What happens when a patient with multiple sclerosis (MS) who is clinically stable stops taking their medication?

An international, multi-site study found almost 40 percent of patients had some disease activity return after they stopped, according to research presented at the American Academy of Neurology Annual Meeting last week.

"Despite long periods of disease stability while taking medication, we found a large minority of patients who stopped experienced relapses or disability progression," says lead study author Ilya Kister, MD, an assistant professor of neurology at the NYU Langone Multiple Sclerosis Comprehensive Care Center. "We need to identify situations when it is safe for patients with MS to stop taking these medications."

A new study shows an "alarming rise" in the costs of drugs used to slow the progression of multiple sclerosis (MS) or reduce the frequency of attacks over the last 20 years.

Yet this increase occurred even as there was a substantial increase in the number of MS drugs in the marketplace, which would ordinarily lead to lower or stabilized costs for patients who use those drugs, especially for first-generation therapies.

The costs of MS drugs accelerated at rates 5X to 7X higher than prescription drug inflation and substantially higher than rates for drugs in a similar class between 1993 and 2013, the researchers report. Drug costs for several MS agents rose on average 20 to 30 percent per year over this time period. 

Researchers have identified a single, simple metric to guide antibiotic dosing that could bring an entire arsenal of first-line antibiotics back into the fight against drug-resistant pathogens.

A computer simulation created by Hannah Meredith, a biomedical engineering graduate fellow at Duke University, revealed that a regimen based on a pathogen's recovery time could eliminate an otherwise resistant strain of bacteria. In theory, a database of recovery times for bacterial and antibiotic combinations could allow first-line antibiotics to clear many resistant infections.

Work to create such a database is underway and early tests are confirming her model's predictions.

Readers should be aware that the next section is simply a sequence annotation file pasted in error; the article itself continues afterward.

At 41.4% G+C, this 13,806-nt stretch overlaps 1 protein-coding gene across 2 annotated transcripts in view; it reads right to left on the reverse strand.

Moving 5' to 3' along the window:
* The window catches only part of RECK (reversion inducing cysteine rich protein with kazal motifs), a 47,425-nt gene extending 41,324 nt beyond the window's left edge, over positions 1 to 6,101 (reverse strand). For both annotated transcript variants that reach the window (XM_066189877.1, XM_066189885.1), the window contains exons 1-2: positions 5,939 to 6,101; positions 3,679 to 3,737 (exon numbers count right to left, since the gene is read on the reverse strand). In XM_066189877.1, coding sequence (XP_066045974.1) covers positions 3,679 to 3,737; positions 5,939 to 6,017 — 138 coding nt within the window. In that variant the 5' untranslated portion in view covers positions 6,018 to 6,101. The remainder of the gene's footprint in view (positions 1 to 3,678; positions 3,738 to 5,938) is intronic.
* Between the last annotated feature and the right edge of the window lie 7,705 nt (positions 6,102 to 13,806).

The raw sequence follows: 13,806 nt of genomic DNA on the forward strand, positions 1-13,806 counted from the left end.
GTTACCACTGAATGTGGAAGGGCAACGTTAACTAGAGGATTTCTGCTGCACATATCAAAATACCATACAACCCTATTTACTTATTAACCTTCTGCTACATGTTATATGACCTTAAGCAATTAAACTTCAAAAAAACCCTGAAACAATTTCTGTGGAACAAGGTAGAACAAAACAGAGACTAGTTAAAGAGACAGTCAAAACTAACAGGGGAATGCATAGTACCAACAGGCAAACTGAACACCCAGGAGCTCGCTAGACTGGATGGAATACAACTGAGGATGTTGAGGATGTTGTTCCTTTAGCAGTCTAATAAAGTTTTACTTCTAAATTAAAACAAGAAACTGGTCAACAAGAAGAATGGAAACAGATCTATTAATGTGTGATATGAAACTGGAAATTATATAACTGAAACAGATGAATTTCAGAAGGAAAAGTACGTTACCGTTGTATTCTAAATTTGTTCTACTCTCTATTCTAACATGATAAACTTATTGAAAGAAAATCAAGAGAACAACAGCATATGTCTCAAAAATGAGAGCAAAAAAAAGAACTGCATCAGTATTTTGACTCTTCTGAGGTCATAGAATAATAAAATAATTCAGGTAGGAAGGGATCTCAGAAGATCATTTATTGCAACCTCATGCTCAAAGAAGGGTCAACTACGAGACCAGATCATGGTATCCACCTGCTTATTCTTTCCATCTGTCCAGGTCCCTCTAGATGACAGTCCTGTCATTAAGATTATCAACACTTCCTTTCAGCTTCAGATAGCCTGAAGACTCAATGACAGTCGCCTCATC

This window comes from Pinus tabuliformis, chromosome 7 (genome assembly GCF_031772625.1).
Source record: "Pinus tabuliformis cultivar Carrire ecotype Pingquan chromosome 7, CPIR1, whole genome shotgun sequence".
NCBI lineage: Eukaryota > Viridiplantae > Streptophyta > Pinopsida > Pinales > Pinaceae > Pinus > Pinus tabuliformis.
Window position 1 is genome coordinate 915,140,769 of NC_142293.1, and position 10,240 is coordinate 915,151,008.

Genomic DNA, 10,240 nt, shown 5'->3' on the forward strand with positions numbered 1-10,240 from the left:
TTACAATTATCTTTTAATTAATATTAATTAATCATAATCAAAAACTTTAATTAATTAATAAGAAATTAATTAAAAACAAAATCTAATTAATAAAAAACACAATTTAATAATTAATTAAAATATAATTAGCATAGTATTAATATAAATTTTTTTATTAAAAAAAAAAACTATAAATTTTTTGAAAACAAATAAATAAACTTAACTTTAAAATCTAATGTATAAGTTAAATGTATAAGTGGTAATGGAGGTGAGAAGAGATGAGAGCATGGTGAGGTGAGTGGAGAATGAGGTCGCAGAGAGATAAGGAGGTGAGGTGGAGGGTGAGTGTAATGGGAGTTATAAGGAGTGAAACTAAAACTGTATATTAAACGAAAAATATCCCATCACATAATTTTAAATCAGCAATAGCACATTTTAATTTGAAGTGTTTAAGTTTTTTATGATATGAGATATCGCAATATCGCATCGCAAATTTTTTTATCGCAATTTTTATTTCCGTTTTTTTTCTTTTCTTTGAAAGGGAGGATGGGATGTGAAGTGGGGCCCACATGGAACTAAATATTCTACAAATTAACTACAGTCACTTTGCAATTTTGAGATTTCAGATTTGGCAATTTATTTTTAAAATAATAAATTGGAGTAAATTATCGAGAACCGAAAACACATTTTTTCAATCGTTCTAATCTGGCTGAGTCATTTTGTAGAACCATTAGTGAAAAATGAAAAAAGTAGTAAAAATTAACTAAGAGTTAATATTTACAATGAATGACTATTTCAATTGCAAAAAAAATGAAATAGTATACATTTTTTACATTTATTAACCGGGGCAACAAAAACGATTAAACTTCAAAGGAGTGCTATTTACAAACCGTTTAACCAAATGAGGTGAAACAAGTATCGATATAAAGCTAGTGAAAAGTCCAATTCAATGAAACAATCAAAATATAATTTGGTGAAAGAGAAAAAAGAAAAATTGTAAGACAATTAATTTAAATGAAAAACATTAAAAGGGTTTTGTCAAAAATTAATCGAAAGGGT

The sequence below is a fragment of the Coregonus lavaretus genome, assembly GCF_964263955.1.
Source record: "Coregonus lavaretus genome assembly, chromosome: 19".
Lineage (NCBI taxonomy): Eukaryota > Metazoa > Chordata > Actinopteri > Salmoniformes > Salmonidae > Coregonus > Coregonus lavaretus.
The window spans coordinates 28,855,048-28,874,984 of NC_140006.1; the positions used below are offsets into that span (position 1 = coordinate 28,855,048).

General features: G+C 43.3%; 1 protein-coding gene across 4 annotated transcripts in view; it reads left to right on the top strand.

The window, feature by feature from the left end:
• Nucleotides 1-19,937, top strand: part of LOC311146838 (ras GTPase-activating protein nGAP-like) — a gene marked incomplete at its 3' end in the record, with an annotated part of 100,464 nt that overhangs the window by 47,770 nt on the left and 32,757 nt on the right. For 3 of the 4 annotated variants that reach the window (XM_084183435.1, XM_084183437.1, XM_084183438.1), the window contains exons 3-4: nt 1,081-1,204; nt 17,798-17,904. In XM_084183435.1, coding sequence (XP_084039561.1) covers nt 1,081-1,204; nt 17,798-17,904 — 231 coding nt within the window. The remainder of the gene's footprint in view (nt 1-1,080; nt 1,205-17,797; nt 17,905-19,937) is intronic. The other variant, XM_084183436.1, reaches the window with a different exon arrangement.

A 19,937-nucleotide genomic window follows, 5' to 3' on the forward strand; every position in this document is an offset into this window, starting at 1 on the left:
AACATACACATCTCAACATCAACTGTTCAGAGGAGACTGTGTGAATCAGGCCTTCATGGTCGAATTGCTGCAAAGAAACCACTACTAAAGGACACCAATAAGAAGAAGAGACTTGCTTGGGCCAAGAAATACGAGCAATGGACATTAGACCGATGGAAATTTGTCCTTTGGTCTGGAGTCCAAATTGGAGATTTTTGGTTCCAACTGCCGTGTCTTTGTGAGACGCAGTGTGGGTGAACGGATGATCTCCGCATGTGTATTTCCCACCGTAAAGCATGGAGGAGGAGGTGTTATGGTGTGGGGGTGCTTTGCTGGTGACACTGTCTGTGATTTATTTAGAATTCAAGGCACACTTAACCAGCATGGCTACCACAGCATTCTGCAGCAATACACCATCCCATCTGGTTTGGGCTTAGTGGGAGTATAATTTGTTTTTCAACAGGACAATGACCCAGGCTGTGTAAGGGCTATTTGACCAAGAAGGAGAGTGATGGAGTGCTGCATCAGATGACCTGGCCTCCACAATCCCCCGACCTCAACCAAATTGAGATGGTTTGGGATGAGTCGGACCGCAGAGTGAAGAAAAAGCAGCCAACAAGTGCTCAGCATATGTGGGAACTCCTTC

The introduction of abuse-deterrent OxyContin, coupled with the removal of propoxyphene from the US prescription marketplace, are getting the credit for decreasing opioid prescribing and overdoses in JAMA Internal Medicine.

Those two changes led to a 19 percent drop in prescription opioid supply that was mirrored by a 20 percent drop in prescription opioid overdose between August 2010 and December 2012. The drop in prescription opioid overdose was partially offset by an increase in overdose due to heroin, an illicit opioid.

A Phase IIa placebo-controlled clinical trial of TOPOFEN, a topical anti-migraine therapy for moderate and severe migraine sufferers, showed that the application of a well-known non-steroidal anti-inflammatory drug (NSAID) over the trigeminal nerve branches can be a safe and effective alternative treatment for patients suffering from acute migraine.

“I moved to California to die.”

Ellie Lobel was 27 when she was bitten by a tick and contracted Lyme disease. And she was not yet 45 when she decided to give up fighting for survival.

Caused by corkscrew-shaped bacteria called Borrelia burgdorferi, which enter the body through the bite of a tick, Lyme disease is diagnosed in around 300,000 people every year in the United States. It kills almost none of these people, and is by and large curable – if caught in time. If doctors correctly identify the cause of the illness early on, antibiotics can wipe out the bacteria quickly before they spread through the heart, joints and nervous system.

The first malaria vaccine candidate (RTS,S/AS01) to reach phase 3 clinical testing is partially effective against clinical disease in young African children up to 4 years after vaccination, according to final trial data published in The Lancet.

Increasingly, the public distrusts science and medicine. Much of the reason has been due to lawsuits, some of it has been due to strange beliefs among wealthy elites in well-defined parts of the United States. Due to popularized concerns about the safety of medicine, the approval cycle and the cost is longer than ever - billions of dollars and a dozen or more years unless a disease like Ebola gets into corporate media headlines.

Rapid treatment with a new anti-inflammatory called
could have a major impact on recovery from spinal cord injury.

University of Queensland School of Biomedical Sciences researchers Dr. Marc Ruitenberg and Ph.D. student Faith Brennan said they made the discovery during laboratory trials with an experimental drug. Brennan said that excessive inflammation caused additional damage in spinal cord injuries and hindered recovery. 

Daily consumption of capsaicin, the active compound of chilli peppers, was found to have beneficial effects on liver damage. The study found capsaicin reduced the activation of hepatic stellate cells (HSCs) in mice models. HSCs are the major cell type involved in liver fibrosis, which is the formation of scar tissue in response to liver damage.

The mice were split into two groups and received capsaicin in their food:

After three days of bile duct ligation (BDL) in which the common bile duct is obstructed, leading to bile accumulation and liver fibrosis